How Long Do Bees Take to Make Honey?​

Harvesting honey is one of the most important and lucrative moments for a beekeeper. The age and health of your beehive will influence how long it takes your bees to produce honey. You have to know the cycle of your beehive, the signs of a honey flow and the best practices so you can harvest properly.

Honey Flow and the Honey Harvest

In the spring and early summer, your bees will start to collect nectar. Bees will continue to make honey as long as they can find nectar from flowers and they have space in their hive to store the honey for ripening and usage

The length of your honey flow will depend largely on your spring/summer season and your hive management. A typical colony produces 60-80lb of surplus honey a year. The average worker bee makes 1/12th of a teaspoon of honey in a lifetime, which is six weeks long. During a good honey flow, bees may store 5, 10 or even 20 pounds of honey in a day. 

The main factors that influence honey production are:

  • The health of your hive
  • Availability of flowering plants
  • Space in the hive

The Health of Your Hive

How much honey your colony will produce depends on its health. If you have a hive with a strong queen that has produced a thriving hive population, you are on a good track to have a great season of honey harvest. 

However, you need to watch for swarms that happen as your hive population increases. If your hive swarms during a honey flow, you will lose productivity as your colony will split.

Keeping an eye on disease in your colony will be extremely important when you prepare for the honey and during the season. Reducing any exposure to pesticides will help the purity of your honey and the integrity of your hive. 

Availability of Flowering Plants 

The foraging range of your worker bees is within a one to two-mile radius of the colony. To ensure healthier honey production, beekeepers must choose their location wisely. You can also grow key plant species to help your bees.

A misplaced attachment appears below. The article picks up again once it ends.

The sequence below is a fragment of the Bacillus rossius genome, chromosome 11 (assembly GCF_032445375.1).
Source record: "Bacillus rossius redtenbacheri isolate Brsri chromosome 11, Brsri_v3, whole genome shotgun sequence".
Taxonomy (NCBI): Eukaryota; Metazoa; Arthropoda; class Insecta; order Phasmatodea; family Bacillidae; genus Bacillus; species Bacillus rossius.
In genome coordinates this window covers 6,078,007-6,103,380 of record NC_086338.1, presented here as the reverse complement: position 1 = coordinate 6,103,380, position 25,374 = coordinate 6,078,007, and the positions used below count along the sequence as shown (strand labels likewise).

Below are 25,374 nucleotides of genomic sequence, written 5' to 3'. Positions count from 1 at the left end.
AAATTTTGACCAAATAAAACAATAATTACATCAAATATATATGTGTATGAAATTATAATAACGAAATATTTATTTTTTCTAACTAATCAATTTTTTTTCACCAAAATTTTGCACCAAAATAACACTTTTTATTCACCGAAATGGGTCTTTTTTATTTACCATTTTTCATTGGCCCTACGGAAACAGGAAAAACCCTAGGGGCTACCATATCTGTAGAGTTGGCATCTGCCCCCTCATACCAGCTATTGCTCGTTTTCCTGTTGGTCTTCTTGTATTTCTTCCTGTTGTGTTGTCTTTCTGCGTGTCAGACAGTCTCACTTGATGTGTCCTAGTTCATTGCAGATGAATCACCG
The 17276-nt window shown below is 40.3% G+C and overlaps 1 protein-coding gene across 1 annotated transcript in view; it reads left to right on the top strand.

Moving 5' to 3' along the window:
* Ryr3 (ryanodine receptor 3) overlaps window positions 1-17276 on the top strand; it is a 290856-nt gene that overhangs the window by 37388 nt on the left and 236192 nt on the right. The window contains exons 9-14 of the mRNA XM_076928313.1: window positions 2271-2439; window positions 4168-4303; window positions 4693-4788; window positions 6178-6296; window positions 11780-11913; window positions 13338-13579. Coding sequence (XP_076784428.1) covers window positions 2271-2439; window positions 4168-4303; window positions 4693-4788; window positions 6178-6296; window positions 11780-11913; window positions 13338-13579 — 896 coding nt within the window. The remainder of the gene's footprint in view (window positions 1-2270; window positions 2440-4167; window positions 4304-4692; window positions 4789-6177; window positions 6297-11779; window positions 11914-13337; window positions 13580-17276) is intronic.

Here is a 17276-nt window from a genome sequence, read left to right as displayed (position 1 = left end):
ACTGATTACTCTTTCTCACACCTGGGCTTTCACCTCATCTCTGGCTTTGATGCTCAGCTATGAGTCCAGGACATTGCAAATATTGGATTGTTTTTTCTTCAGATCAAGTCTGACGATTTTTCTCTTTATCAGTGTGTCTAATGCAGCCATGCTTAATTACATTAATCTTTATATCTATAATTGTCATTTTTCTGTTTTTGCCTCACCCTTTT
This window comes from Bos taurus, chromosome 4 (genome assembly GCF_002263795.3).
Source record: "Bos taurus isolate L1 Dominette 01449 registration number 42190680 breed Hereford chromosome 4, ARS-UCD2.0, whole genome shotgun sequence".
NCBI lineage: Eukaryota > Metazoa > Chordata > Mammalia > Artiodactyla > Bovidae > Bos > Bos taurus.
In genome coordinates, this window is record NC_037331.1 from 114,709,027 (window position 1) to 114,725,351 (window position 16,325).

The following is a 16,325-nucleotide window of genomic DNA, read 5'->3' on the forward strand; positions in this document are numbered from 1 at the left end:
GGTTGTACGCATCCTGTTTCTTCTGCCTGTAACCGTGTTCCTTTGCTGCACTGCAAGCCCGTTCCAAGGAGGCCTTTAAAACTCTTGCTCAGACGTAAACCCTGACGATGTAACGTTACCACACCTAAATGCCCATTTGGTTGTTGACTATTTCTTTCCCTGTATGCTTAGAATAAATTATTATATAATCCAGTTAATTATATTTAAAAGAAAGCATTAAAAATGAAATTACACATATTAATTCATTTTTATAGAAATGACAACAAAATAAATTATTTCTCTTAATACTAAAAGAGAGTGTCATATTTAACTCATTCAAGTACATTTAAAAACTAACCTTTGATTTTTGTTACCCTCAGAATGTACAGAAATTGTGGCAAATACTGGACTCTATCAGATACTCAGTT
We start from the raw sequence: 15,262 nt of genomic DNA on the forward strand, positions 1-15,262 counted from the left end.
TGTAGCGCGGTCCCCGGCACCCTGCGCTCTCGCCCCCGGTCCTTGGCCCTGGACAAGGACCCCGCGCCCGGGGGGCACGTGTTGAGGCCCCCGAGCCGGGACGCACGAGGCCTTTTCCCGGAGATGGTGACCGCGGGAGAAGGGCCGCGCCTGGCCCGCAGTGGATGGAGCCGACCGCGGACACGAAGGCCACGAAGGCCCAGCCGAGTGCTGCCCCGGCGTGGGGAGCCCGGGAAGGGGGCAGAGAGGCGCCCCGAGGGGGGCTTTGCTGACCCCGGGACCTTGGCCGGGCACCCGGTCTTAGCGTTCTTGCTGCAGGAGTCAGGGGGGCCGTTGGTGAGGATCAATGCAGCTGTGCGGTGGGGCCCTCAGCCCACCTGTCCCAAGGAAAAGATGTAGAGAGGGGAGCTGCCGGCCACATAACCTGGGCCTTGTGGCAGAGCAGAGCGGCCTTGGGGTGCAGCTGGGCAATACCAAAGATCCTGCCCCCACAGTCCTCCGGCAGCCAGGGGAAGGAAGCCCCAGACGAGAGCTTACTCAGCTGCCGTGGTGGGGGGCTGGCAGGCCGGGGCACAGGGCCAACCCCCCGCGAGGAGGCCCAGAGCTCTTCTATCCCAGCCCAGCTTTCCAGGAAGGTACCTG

Bees are more attracted to nectar-rich plants as it takes less energy for them to reduce the water content during ripening. The important factors for a good honey plant are:

  • Amount of nectar-sugar secreted by the flower
  • Number of flowers in the foraging range during the honey flow. 

Knowing the geography of your region will help you place your hives near natural foraging plant species. Consulting historical foraging data from regional flowering species and their cycles of blooming will help you plan your hive management during the flow season. You could conceivably rotate your colony around your immediate area if there are plants with different blooming cycles concentrated around. 

Space in the Hive 

As a beekeeper, you want to have drawn combs when it’s a honey flow. An established colony will have drawn combs from the last season.

If not, a strong honey flow is when your bees will draw out the frames. Bees only create beeswax when there is a need. The honey flow creates that need and stimulates their wax glands. This will affect your overall production as your hive will use a large proportion of energy and nectar to draw the combs. 

When to Harvest Honey

The trick with harvesting honey is to check your hive often. In practice, most beekeepers harvest once a year. 

Make sure to harvest before the onset of the winter season in early fall or late summer. Once the seasons change, the bees will start to consume their harvested honey, leaving less for you. Harvest too soon? You run the risk of your bees no longer producing for the season.

When your frame has 80% of capped honey, you can harvest. To draw out the production season, add space for the bees to continue to store honey. To see if uncapped honey can be harvested without spoiling, turn the frame upside down. If the nectar leaks, it is not honey yet and has not been cured long enough. 

Know How to Capitalize on the Honey Flow 

For a beekeeper, the season of honey flow and harvesting is one of the most exciting times. You get to see the fruits of your labor and the complex beauty of bees all at the same time. 

The most important things to remember are the seasonality of your region, the availability of flowering plants in the foraging range, the management of a hive’s health and the maintenance of space for honey. Paying attention to these factors keeps you alert and able to enjoy the honey as it flows.

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